Biometric security has been a serious concern ever since biometrics began to be widely used as a means of identity verification. Ranging from computer networks to a single datum, access is granted to a biometric user only after the user is authenticated by a biometric recognition system. High biometric system security is desirable to prevent illegitimate access by imposters. Otherwise, a security compromise could be devastating to the users, causing financial loss, identity abuse or even worse consequences. Biometric systems are designed to accept multiple similar biometric measurements per user due to inherent intra-class variations in the biometric data. This is important to preserve the acceptance rate of genuine queries and the overall feasibility of the recognition system. Compared to systems that only accept the same representation as the enrolled representation, maintaining equivalent genuine acceptance rate for systems accepting multiple measurements increases the chance for an imposter to obtain a system-acceptable measurement. Such deteriorated security of the system has to be measurable to provide truthful assurance of security to the users. Reliable security measures for biometric systems are essential to ensure the robustness of a system to adversarial attack. Entropy is a standard measure of security. However, the entropy formula is only applicable when the system accepts exactly the enrolled measurement. Applying this formula to the case of multiple system-acceptable biometrics would lead to an over-estimation of system entropy. To date, there is no appropriate measurement technique to evaluate system entropy. Although a few approaches estimate biometric security based on the hardness of adversarial guessing, none are directed at solving the problem of system entropy measurement. In this project, we work towards developing the first entropy-measuring model for a biometric system when multiple similar measurements are acceptable. We develop an entropy-measuring approach based on the notion of guessing entropy to quantify biometric system security in terms of adversarial guessing effort. We analyse and differentiate between two different attack scenarios where the adversarial guessing strategy may vary. For each scenario, we aim to seek an optimal guessing strategy such that the reflected entropy measure corresponds to the actual hardness (actual number of required attempts) of adversarial guessing in the real world.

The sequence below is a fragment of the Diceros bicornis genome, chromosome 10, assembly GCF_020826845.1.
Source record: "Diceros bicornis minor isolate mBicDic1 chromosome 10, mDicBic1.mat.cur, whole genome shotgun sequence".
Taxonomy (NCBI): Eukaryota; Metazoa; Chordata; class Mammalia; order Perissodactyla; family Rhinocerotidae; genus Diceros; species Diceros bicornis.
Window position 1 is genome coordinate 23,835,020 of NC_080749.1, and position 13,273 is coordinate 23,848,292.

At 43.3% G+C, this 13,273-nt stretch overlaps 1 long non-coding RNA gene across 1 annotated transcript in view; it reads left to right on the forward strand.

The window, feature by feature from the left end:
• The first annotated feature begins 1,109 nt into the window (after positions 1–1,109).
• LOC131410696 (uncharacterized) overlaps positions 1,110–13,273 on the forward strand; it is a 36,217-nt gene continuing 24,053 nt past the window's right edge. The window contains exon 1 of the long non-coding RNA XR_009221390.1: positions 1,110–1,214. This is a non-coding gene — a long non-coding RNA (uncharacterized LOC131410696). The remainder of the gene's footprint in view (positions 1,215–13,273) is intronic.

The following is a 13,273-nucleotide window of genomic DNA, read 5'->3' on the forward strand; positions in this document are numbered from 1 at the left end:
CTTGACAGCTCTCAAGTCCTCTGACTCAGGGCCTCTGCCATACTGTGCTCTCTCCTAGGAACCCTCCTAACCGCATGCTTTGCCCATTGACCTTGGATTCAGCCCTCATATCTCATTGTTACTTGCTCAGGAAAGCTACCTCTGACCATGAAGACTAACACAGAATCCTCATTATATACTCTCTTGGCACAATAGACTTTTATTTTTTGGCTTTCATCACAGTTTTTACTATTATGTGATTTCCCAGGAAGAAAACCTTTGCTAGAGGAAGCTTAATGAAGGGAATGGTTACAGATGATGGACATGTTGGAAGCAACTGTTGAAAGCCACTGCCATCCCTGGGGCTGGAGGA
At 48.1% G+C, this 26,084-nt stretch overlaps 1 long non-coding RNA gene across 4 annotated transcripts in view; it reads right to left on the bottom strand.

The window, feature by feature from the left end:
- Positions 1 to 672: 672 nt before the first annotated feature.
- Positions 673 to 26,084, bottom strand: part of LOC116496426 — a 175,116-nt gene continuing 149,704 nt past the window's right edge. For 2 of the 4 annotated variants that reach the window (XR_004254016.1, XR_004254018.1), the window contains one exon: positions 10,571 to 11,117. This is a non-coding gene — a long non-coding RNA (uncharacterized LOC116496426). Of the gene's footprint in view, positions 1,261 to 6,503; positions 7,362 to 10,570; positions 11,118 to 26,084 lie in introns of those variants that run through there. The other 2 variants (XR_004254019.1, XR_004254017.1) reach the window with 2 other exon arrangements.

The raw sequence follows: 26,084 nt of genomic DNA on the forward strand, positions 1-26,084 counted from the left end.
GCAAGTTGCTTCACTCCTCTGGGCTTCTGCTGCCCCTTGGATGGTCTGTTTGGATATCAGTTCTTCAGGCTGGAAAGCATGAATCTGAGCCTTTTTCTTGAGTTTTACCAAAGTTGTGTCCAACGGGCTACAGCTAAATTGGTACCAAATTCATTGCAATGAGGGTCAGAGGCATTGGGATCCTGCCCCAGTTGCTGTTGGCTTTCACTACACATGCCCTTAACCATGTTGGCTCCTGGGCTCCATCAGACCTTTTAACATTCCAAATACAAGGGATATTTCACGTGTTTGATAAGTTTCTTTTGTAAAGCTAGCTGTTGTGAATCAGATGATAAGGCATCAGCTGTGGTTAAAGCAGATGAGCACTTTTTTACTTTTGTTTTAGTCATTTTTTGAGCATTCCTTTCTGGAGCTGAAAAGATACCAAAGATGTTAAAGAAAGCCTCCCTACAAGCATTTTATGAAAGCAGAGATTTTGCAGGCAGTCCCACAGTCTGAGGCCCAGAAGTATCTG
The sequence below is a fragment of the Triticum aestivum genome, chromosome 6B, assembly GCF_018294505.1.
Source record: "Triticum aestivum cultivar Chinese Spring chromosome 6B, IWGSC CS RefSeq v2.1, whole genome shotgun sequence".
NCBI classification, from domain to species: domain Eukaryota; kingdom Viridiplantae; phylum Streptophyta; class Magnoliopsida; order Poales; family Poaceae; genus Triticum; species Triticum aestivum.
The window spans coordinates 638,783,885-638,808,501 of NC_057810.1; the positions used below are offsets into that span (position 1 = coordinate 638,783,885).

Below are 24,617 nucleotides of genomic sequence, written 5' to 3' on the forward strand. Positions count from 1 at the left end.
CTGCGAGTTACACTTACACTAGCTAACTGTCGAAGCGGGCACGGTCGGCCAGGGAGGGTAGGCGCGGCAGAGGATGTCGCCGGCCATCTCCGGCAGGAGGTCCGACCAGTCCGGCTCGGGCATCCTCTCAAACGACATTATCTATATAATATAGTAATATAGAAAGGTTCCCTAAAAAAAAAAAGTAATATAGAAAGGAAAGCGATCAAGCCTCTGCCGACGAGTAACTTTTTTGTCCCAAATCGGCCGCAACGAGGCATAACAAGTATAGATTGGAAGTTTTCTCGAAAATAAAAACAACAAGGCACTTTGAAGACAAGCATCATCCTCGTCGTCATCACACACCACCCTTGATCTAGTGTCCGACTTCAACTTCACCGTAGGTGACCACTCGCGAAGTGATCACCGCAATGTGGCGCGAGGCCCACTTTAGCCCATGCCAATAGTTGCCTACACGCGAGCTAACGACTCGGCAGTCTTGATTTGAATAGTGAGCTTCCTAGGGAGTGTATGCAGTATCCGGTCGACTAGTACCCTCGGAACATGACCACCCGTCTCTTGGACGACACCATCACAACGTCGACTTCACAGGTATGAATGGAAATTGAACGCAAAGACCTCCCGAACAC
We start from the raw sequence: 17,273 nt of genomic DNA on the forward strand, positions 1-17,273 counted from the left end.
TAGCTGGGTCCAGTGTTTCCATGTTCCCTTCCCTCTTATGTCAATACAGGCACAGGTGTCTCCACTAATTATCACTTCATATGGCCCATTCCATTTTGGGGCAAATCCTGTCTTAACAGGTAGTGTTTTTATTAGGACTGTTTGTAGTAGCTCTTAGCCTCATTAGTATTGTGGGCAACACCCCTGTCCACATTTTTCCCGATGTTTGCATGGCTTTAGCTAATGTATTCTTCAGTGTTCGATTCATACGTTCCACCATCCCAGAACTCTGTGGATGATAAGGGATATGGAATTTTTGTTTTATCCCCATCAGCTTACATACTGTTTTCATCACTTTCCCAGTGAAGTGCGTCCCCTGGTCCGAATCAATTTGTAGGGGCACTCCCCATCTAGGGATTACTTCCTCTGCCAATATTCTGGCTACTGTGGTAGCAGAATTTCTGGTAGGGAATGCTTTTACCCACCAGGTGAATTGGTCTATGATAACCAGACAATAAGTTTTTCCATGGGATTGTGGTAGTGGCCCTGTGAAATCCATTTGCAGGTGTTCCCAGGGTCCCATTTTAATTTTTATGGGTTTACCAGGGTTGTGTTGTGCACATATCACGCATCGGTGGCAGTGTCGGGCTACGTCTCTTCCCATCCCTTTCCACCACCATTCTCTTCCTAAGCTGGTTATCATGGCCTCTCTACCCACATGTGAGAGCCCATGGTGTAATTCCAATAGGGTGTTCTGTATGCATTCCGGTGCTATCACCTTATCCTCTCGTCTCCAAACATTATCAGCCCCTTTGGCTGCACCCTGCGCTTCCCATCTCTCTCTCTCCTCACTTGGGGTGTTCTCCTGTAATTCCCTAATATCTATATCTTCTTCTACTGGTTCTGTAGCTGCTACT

|Effective start/end date||1/11/14 → 30/04/18|
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